Greens and growth
Greens don’t like growth. It’s the mantra. We like to talk about a ‘stable’ economy; one that neither grows nor shrinks.
The trouble with maintaining a zero growth economy is that you have to maintain zero population growth alongside it. Have zero economic growth and twenty percent population growth and it means you have the sort of contraction in living standards that we’re desperately trying to fight off at the moment.
I am not opposed to economic growth. What I am opposed to is growth, and stability for that matter, in certain important areas.
I am not just against growth of greenhouse gas emissions; I am for a sharp reduction. A combination of investment in renewables (whilst holding out faint hope that fusion might be both possible, safe and democratic), technological innovation and legislation with regard to energy efficiency, better public transport, a reduction in livestock farming, reforestation and a handful of other measures could easily cut our emissions in half in twenty years.
I am against the unsustainable use of natural resources. With forests that means 100%+ replanting so forest cover expands rather than shrinks. With minerals it means manufacturing with both durability and reuse in minds, with hydrocarbons it means reduction in production to levels a fraction of what they are now. With fisheries reductions to levels that allow marine populations to bounce back.
I’m against the destruction of the environment and the exploitation of people and the natural world.
I am against consumerism. Consumerism is powered by an industry devoted to the promotion of unhappiness; advertising. Having made people miserable, advertising holds out the promise that the void within can be filled with consumer crap. It can’t. That void is a place which can be filled with faith, friendship and family, not with stuff, not even high grade stuff from Steve Jobs.
I am concerned by population growth. Population is a multiplier on all the other problems we face. However the only real weapons we have to combat the unsustainable growth in the world’s population are education and persuasion. No green in his or her right mind ought to be talking about anything that smacks of coercion let alone worse.
I am against all sorts of things, but not growth per se. Economic growth can mean growth in human activity as much as it needs mean growth in production of raw materials and consumption.
We’re moving rapidly towards a knowledge economy. The creative industries constitute a greater share of the UK’s economy than they do of any other country on earth. In the age of downloads billions can happily enjoy a movie or a song or a game with precious little demand made on the planets resources. Pardon the pun but the creative industries are a growth area.
We may not like the financial sector right now. I certainly don’t. However it’s another major contributor to the economy that, in terms of its immediate environmental footprint, is quite small. (NB Yes, I’m quite aware that banking funds all sorts of stuff that causes massive damage to the planet – however that raises questions about a host of other reforms, but doesn’t change the specific point I’m making that knowledge economies can be low on pollution and light on physical resources).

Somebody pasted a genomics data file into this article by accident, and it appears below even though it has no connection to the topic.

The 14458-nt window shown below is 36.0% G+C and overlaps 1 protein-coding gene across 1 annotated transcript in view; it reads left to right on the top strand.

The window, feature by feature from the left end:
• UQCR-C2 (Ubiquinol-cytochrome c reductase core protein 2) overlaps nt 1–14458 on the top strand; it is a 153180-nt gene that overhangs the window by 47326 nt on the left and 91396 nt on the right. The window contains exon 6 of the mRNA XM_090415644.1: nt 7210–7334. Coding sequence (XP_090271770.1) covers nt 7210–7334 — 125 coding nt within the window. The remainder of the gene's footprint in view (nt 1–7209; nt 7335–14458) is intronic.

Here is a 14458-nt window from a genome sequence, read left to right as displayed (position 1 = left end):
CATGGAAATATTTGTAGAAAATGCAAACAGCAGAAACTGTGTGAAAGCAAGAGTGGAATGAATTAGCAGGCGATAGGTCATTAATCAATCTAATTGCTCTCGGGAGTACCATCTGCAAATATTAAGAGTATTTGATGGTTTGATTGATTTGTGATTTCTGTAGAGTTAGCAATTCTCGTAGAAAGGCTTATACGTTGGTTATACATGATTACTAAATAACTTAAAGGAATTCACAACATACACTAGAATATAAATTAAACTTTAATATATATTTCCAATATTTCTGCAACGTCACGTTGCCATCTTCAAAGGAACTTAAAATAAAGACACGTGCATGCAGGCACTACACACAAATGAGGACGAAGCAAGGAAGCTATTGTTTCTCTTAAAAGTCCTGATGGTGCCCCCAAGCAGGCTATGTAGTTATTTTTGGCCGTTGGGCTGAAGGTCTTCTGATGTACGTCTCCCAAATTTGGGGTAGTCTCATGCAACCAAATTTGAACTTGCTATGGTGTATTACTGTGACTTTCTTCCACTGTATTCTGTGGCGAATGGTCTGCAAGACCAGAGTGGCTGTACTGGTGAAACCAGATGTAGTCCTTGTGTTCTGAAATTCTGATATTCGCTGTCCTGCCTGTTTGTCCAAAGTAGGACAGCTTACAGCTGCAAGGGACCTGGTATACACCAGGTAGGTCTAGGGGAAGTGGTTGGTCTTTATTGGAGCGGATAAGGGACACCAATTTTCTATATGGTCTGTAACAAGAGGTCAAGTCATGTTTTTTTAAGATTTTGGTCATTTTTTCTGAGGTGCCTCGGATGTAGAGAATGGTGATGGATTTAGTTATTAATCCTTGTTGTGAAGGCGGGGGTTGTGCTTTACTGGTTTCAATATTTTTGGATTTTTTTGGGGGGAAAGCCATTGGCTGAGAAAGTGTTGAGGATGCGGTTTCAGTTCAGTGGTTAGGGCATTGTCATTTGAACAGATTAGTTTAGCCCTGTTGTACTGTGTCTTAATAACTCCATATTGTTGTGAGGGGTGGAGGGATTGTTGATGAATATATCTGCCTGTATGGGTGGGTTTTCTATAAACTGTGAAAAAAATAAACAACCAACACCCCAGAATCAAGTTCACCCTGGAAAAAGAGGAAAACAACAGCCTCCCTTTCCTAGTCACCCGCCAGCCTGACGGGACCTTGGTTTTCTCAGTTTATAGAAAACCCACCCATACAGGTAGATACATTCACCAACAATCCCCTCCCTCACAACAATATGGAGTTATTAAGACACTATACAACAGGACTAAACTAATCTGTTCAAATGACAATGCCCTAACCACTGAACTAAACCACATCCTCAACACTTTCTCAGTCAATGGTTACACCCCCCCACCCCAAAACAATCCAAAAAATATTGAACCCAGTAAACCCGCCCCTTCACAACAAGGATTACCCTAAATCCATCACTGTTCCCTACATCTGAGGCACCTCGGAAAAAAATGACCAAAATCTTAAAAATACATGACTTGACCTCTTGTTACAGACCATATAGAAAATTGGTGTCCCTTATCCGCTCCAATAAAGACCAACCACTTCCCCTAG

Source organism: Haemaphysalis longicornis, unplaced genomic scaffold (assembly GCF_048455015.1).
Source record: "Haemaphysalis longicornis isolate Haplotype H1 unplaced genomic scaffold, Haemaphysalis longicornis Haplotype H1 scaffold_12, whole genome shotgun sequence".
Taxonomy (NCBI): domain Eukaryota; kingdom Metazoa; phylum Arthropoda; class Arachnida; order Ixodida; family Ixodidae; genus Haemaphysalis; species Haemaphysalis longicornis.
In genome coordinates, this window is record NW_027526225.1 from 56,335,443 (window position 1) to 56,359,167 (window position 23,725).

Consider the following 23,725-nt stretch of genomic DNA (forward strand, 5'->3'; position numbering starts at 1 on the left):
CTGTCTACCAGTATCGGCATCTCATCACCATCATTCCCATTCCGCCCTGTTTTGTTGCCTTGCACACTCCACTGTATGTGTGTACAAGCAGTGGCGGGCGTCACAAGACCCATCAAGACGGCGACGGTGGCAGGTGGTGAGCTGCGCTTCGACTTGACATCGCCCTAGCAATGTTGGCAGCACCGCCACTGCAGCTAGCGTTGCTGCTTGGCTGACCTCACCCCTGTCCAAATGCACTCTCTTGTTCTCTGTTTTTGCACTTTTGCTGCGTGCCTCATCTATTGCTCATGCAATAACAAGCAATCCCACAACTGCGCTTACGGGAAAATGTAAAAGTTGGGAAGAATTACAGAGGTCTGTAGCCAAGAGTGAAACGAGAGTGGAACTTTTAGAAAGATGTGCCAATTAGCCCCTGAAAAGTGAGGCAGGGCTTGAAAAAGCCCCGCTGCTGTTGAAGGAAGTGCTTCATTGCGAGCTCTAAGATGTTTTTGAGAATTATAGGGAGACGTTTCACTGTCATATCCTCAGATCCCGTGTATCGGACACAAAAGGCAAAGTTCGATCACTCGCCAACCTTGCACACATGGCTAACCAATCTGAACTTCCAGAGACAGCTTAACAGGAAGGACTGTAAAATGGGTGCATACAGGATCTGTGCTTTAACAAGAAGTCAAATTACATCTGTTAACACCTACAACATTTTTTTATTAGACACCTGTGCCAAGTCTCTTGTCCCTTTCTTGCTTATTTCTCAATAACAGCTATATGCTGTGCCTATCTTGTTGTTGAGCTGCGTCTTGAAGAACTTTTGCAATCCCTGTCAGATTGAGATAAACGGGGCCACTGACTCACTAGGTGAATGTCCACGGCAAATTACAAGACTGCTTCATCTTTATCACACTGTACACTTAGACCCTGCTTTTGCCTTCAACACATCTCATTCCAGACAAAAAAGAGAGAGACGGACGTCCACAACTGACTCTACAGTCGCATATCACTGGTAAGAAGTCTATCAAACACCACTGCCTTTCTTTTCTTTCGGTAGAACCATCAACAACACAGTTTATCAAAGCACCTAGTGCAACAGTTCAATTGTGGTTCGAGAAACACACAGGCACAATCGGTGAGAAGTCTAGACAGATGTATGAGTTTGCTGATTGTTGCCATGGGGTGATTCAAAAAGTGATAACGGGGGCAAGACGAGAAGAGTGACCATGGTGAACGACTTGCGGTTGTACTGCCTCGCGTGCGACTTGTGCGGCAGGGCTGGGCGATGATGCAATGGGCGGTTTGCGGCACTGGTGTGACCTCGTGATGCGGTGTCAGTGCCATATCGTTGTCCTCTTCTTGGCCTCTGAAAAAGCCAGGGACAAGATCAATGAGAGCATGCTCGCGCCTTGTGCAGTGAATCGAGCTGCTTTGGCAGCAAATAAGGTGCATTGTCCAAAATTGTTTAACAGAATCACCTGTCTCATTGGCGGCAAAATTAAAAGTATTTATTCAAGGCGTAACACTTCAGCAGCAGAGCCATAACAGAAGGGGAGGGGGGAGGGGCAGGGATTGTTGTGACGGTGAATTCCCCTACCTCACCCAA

Then let’s look at the impact of increased human activity on manufacturing and production.
Think about antiques a minute. (I can hear the noises off – and I know what you’re saying but stop it). The things people typically preserve, the things that are thus most long lived, are those into which the greatest human resources have been put. A table is a table is a table – except when that table has been made by master craftsmen. It’s the same amount of wood as a bad table but more care and more effort has been put into maximising the aesthetics of that table. That human endeavour has taken a given quantity of resources and maximised its value, not its utility necessarily, but its desirability and the pleasure it gives. They create something that outlives them and is cherished by future generations.
That’s the model Greens should be considering. Let’s call it quality over quantity. It’s the antithesis of an economy that produces piles of stuff that is used, trashed and thrown into a hole in the ground. We buy less stuff but we buy better stuff.
Of course that model doesn’t accommodate fashion very well. Georgian furniture might be in one week and out the next. The less well off might have to live with beautifully made but unfashionable things. It doesn’t strike me as a much worse alternative than having to live with fashionable rubbish – though Anna Wintour might beg to disagree. However as anyone who has watched the documentary ‘Zoolander’ will know, fashion people aren’t necessarily the ones by whom we should be dictated to; and last time I was at a Green get together I think I can safely say (by and large) we’re not.
That said if you were to say that decoupling growth in human activity from all the stuff that we all want to see less of is damned difficult, then I’d agree.
It’s likely to be one of the major challenges of our lifetimes.
However one resource that seems to be in little danger of dwindling is the supply of human beings and there’s no sign that human beings’ capacity to innovate and create is shrinking either. Let’s hope it doesn’t. The desire to work, to create and to make something of lasting worth is a deeply human one. Some Greens may not like human economic activity. My guess is that they’d dislike human inactivity more.
So let’s be clear about what sort of growth we oppose and what we don’t, and no, let’s not be naïve about how hard it’ll be to decouple the good from the bad.
This post first appeared at The Headstrong Club.